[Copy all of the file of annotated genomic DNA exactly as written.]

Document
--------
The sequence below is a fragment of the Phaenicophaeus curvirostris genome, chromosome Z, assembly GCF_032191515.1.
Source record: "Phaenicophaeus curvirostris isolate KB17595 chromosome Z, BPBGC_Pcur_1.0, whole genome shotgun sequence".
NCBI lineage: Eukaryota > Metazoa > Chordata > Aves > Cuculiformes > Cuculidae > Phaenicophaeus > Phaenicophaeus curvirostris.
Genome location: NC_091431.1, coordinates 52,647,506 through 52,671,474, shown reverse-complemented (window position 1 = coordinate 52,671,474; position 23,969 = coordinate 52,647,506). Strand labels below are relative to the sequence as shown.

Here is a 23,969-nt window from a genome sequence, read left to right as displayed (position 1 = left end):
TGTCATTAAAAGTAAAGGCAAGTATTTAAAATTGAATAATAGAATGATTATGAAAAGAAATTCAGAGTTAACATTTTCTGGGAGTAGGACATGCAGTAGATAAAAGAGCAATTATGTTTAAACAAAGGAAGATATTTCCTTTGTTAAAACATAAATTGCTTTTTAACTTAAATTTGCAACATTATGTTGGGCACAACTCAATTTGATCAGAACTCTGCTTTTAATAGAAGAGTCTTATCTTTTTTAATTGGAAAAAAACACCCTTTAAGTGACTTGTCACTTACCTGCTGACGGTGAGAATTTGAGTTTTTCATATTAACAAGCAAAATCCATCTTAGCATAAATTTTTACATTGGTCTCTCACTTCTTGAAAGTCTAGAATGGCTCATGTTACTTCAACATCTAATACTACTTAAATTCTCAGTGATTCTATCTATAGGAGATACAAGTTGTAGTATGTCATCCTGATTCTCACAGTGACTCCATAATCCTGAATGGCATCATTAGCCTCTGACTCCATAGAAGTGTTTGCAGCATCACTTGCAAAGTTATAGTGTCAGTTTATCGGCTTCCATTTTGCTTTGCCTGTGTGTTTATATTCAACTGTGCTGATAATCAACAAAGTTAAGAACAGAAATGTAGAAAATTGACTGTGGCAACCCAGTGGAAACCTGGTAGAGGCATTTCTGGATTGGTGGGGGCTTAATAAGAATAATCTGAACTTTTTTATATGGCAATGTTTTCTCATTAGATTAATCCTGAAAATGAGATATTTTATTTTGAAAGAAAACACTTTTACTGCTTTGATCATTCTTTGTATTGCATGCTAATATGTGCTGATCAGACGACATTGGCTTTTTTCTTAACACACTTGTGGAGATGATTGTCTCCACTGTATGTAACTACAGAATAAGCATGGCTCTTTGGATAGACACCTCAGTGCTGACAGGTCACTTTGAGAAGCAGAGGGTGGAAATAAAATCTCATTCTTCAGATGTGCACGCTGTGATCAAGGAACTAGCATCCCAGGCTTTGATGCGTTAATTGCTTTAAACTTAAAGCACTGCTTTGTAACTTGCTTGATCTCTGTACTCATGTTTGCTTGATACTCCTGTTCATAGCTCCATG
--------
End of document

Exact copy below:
The sequence below is a fragment of the Phaenicophaeus curvirostris genome, chromosome Z, assembly GCF_032191515.1.
Source record: "Phaenicophaeus curvirostris isolate KB17595 chromosome Z, BPBGC_Pcur_1.0, whole genome shotgun sequence".
NCBI lineage: Eukaryota > Metazoa > Chordata > Aves > Cuculiformes > Cuculidae > Phaenicophaeus > Phaenicophaeus curvirostris.
Genome location: NC_091431.1, coordinates 52,647,506 through 52,671,474, shown reverse-complemented (window position 1 = coordinate 52,671,474; position 23,969 = coordinate 52,647,506). Strand labels below are relative to the sequence as shown.

Here is a 23,969-nt window from a genome sequence, read left to right as displayed (position 1 = left end):
TGTCATTAAAAGTAAAGGCAAGTATTTAAAATTGAATAATAGAATGATTATGAAAAGAAATTCAGAGTTAACATTTTCTGGGAGTAGGACATGCAGTAGATAAAAGAGCAATTATGTTTAAACAAAGGAAGATATTTCCTTTGTTAAAACATAAATTGCTTTTTAACTTAAATTTGCAACATTATGTTGGGCACAACTCAATTTGATCAGAACTCTGCTTTTAATAGAAGAGTCTTATCTTTTTTAATTGGAAAAAAACACCCTTTAAGTGACTTGTCACTTACCTGCTGACGGTGAGAATTTGAGTTTTTCATATTAACAAGCAAAATCCATCTTAGCATAAATTTTTACATTGGTCTCTCACTTCTTGAAAGTCTAGAATGGCTCATGTTACTTCAACATCTAATACTACTTAAATTCTCAGTGATTCTATCTATAGGAGATACAAGTTGTAGTATGTCATCCTGATTCTCACAGTGACTCCATAATCCTGAATGGCATCATTAGCCTCTGACTCCATAGAAGTGTTTGCAGCATCACTTGCAAAGTTATAGTGTCAGTTTATCGGCTTCCATTTTGCTTTGCCTGTGTGTTTATATTCAACTGTGCTGATAATCAACAAAGTTAAGAACAGAAATGTAGAAAATTGACTGTGGCAACCCAGTGGAAACCTGGTAGAGGCATTTCTGGATTGGTGGGGGCTTAATAAGAATAATCTGAACTTTTTTATATGGCAATGTTTTCTCATTAGATTAATCCTGAAAATGAGATATTTTATTTTGAAAGAAAACACTTTTACTGCTTTGATCATTCTTTGTATTGCATGCTAATATGTGCTGATCAGACGACATTGGCTTTTTTCTTAACACACTTGTGGAGATGATTGTCTCCACTGTATGTAACTACAGAATAAGCATGGCTCTTTGGATAGACACCTCAGTGCTGACAGGTCACTTTGAGAAGCAGAGGGTGGAAATAAAATCTCATTCTTCAGATGTGCACGCTGTGATCAAGGAACTAGCATCCCAGGCTTTGATGCGTTAATTGCTTTAAACTTAAAGCACTGCTTTGTAACTTGCTTGATCTCTGTACTCATGTTTGCTTGATACTCCTGTTCATAGCTCCATG